It may be Fashion Week in Berlin, but the hottest shoes people are lining up for in the German capital are hardly haute couture.
The design has the same red, blue and black pattern you'll find on the seats in Berlin buses, streetcars and subways.
At $220, the shoes aren't exactly cheap. Unless, of course, you count the transit ticket sewn into the tongue that gives the wearer a free ride in most of Berlin until Dec. 31. An annual ticket from Berliner Verkehrsbetriebe, or BVG, the city's mass transit authority, goes for at least four times that amount.
The limited edition sneakers — only 500 were produced — are a joint venture between Adidas Originals and BVG. They officially went on sale Tuesday.
Many buyers so far appear to have no plan to wear the shoes, however, trying instead to turn a big profit by immediately advertising to sell their newly purchased pairs online.
That prompted a wave of complaints on social media, although some tweeters used the opportunity to joke about the sneaker campaign.
A Twitter user with the handle @Lancea_Berlin posted a photo of his left loafer with a transit ticket he'd attached to it and the comment: "The bus driver was pretty surprised."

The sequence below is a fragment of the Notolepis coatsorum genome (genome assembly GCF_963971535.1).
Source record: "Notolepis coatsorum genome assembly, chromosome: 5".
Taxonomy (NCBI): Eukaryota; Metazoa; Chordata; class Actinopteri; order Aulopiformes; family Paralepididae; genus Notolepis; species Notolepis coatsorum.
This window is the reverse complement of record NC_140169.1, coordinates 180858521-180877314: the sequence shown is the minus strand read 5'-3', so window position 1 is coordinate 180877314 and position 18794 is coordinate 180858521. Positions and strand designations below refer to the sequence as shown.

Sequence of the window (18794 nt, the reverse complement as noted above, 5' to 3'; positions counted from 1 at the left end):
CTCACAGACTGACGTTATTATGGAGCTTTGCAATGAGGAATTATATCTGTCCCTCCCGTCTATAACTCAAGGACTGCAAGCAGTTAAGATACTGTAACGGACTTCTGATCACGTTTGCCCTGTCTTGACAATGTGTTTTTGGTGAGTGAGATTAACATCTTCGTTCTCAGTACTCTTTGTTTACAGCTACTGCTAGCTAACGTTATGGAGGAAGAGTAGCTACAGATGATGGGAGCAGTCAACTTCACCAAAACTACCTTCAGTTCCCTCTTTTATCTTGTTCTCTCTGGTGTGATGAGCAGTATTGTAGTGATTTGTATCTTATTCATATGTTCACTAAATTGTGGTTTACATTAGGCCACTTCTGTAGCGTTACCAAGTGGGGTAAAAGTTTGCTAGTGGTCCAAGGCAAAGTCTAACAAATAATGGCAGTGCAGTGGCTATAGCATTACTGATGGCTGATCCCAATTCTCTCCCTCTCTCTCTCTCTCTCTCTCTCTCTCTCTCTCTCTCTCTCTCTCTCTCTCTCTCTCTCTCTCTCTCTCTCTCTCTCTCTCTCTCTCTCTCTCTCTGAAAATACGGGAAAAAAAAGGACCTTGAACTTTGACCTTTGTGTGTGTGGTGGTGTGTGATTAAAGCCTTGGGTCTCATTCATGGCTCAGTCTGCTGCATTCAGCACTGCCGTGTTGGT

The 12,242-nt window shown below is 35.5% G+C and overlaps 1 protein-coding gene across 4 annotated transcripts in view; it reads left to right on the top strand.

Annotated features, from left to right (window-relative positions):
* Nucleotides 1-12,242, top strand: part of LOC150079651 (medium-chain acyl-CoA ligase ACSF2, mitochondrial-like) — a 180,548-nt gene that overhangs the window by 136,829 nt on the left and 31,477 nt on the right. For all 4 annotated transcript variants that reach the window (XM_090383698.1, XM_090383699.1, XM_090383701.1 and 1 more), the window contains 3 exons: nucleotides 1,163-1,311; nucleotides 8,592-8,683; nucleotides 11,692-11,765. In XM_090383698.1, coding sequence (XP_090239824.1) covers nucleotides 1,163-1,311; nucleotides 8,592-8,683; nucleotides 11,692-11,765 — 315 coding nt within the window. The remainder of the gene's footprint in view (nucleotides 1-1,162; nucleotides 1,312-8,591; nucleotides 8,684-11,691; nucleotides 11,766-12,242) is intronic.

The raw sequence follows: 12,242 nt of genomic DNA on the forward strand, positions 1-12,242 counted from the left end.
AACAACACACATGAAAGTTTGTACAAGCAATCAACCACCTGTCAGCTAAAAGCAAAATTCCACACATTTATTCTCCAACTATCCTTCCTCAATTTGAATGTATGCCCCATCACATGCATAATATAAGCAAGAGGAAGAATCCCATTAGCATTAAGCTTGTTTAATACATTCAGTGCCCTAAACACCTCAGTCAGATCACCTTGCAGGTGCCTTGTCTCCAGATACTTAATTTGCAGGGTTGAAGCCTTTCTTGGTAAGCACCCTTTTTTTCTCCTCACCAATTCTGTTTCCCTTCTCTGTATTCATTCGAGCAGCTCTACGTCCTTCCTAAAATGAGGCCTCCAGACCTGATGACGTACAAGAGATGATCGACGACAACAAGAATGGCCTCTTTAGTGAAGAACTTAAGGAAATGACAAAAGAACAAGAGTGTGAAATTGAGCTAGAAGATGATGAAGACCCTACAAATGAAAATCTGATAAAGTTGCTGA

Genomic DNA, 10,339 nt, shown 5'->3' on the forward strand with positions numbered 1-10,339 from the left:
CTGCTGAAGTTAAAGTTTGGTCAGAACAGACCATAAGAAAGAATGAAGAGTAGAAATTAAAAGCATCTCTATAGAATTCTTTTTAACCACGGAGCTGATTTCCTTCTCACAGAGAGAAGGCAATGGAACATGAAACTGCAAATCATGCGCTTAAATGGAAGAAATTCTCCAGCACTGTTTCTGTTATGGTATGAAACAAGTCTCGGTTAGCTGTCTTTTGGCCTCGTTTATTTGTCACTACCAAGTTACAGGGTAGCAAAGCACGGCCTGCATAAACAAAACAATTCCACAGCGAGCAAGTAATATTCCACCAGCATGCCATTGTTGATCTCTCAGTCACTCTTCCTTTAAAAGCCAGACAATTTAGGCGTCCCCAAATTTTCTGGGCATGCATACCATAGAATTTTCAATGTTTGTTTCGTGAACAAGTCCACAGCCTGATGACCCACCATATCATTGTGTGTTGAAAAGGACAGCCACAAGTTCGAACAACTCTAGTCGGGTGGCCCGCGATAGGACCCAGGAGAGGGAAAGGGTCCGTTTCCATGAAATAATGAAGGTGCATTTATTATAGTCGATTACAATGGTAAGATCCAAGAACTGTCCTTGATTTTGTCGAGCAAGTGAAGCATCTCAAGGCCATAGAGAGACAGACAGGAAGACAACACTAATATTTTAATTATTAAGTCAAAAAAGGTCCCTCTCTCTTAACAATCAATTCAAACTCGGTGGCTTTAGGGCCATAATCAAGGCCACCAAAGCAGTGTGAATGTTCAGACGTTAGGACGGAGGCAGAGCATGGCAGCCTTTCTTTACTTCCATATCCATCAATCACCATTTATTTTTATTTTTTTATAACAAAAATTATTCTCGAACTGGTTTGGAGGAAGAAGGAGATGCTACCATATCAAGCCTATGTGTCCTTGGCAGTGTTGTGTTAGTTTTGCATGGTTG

In Berlin, traveling by mass transit is largely an honor system, where riders face periodic spot checks. The exception is on buses, where commuters have to show their ticket to the driver as they board.
The sneakers are hardly BVG's first foray into unusual marketing. During the 2016 U.S. election campaign, the transit authority plastered its stops with posters of a Berlin streetcar wearing an orange wig and the caption: "Donald Tram" and its trademark slogan: #becauseweloveyou.
You won’t find a paywall here. Come as often as you like — we’re not counting. You’ve found a like-minded tribe that cherishes what a free press stands for. If you can spend another couple of minutes making a pledge of as little as $5, you’ll feel like a superhero defending democracy for less than the cost of a month of Netflix.